Aces on Bridge — Daily Columns

The Aces on Bridge: Tuesday, March 26th, 2013

A mortified appetite is never a wise companion.

Robert Louis Stevenson

South North
East-West ♠ A 5 4
 J 9 7 5 3 2
♣ A 10 8
West East
♠ J 10 9 8 2
 Q 7 3
 Q 10 8
♣ K 3
♠ K Q
 10 9 8 6 4
♣ J 9 7 5 2
♠ 7 6 3
 A K 5 2
 A K 4
♣ Q 6 4
South West North East
1 NT Pass 3 NT All pass


Today’s contract of three no-trump sees West lead the spade jack, and — following general principles — you duck the trick. Spades appear to be the only danger suit, and ducking starts to cut the defenders’ communications.

East overtakes with the queen and advances the spade king, which you duck again. If the defenders continued with a third spade you would knock out the diamond queen, knowing that there is no danger from the spades; but as the cards lie East cannot continue with a third spade; instead he shifts to the heart 10, and now you appear to be home free.

But beware! If you win the first heart and play three rounds of diamonds, West will win and exit with a spade, locking you in dummy and cutting you off from your second heart winner. And if you cash the second top heart, West will unblock the queen and you are again doomed to go down.

Having identified the problem, no doubt you will have spotted the solution. After winning the heart king at trick three, simply play the diamond ace and then lead a low diamond. When West wins the diamond queen (and he might well duck!) he cannot simultaneously dislodge dummy�s spade and club aces. The best he can do is clear the spades, but you can arrange to cross back to hand with the diamond king, cash your heart winner, and go back over to dummy with the club ace to run the diamonds.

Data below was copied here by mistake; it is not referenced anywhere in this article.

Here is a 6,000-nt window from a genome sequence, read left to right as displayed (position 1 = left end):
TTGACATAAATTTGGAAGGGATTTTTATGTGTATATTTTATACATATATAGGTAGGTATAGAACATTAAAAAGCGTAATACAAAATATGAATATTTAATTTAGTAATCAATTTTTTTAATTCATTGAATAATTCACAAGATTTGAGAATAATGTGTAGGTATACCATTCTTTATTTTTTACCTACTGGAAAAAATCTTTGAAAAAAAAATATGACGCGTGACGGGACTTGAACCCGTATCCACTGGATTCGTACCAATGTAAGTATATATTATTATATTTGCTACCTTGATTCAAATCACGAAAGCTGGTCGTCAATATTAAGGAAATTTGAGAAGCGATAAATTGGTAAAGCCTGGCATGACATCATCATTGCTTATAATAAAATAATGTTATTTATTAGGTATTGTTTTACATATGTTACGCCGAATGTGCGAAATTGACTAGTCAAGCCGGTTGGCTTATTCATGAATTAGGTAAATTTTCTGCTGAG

If you have a transfer to diamonds, make the call, planning to follow up with three hearts. This, by partnership agreement, should suggest a singleton heart, letting partner choose which game he wants to play. (With long diamonds and four hearts you would start with Stayman, of course.) If you don’t play this, simply bid three no-trump directly, as in our 52-card diagram today.


♠ A 5 4
 J 9 7 5 3 2
♣ A 10 8
South West North East
1 NT Pass

For details of Bobby Wolff’s autobiography, The Lone Wolff, contact If you would like to contact Bobby Wolff, please leave a comment at this blog. Reproduced with permission of United Feature Syndicate, Inc., Copyright 2013. If you are interested in reprinting The Aces on Bridge column, contact


Iain ClimieApril 9th, 2013 at 1:51 pm

Hi Bobby,

On BWTA is it wort exploring for a spade fit, especially as there is a growing trend in some places to treat 5332 as balanced, even with a goodish 5 card spade suit? I noticed you didn’t support a 1N bid with 45 in the black suits in Sunday’s column but what are your views on this general trend?



bobbywolffApril 9th, 2013 at 4:16 pm

Hi Iain,

You ask a pertinent question which, at least to me, has only one easy to learn way to be solved. Instead of transfers, as is by far the most popular convention played on this side of the pond, my partners and I play 2 way Stayman where 2 clubs is NGF and 2 diamonds is GF. Therefore after bidding 2 diamonds and hearing partner bid 2 spades, then the responder should venture only 2NT (of course, still forcing) allowing partner to rebid 3 spades with 5 and then you will be able to boost him to the almost surely better contract of 4 spades.

Another way is playing Puppet Stayman (PS) wherein 2 clubs only asks for 5 card majors, otherwise partner responds 2 diamonds, however PS should only be played, if played at all, over a 2NT opening because it has some serious flaws when played over 1NT.

Finally another possibility is to jump to 3 of your major suit singleton, (here, hearts) which usually suggests a hand pattern of 3-1-5-4 or 3-1-4-5 but sometimes a 3-1-6-3 in one minor or the other will get the right message suggesting a minor suit game or possibly 4 of the other major with a combined 7 or 8 card fit. The idea is to send up a warning sign of what suit to beware of so that partner, not you, can make a mistake when placing the final resting spot.

Caution: with a singleton king or ace in the major suit it is probably better not to use that vehicle and possibly add a singleton queen to that caveat.

Aren’t you glad you asked?

Iain ClimieApril 9th, 2013 at 8:18 pm

Many thanks – useful thoughts and stayman and transfers are widespread here too. This doesn’t guarantee they are best.

Regards, Iain

MarvinApril 29th, 2013 at 7:24 am

Why not win the spade ace at trick one, then play 3 rounds of diamonds?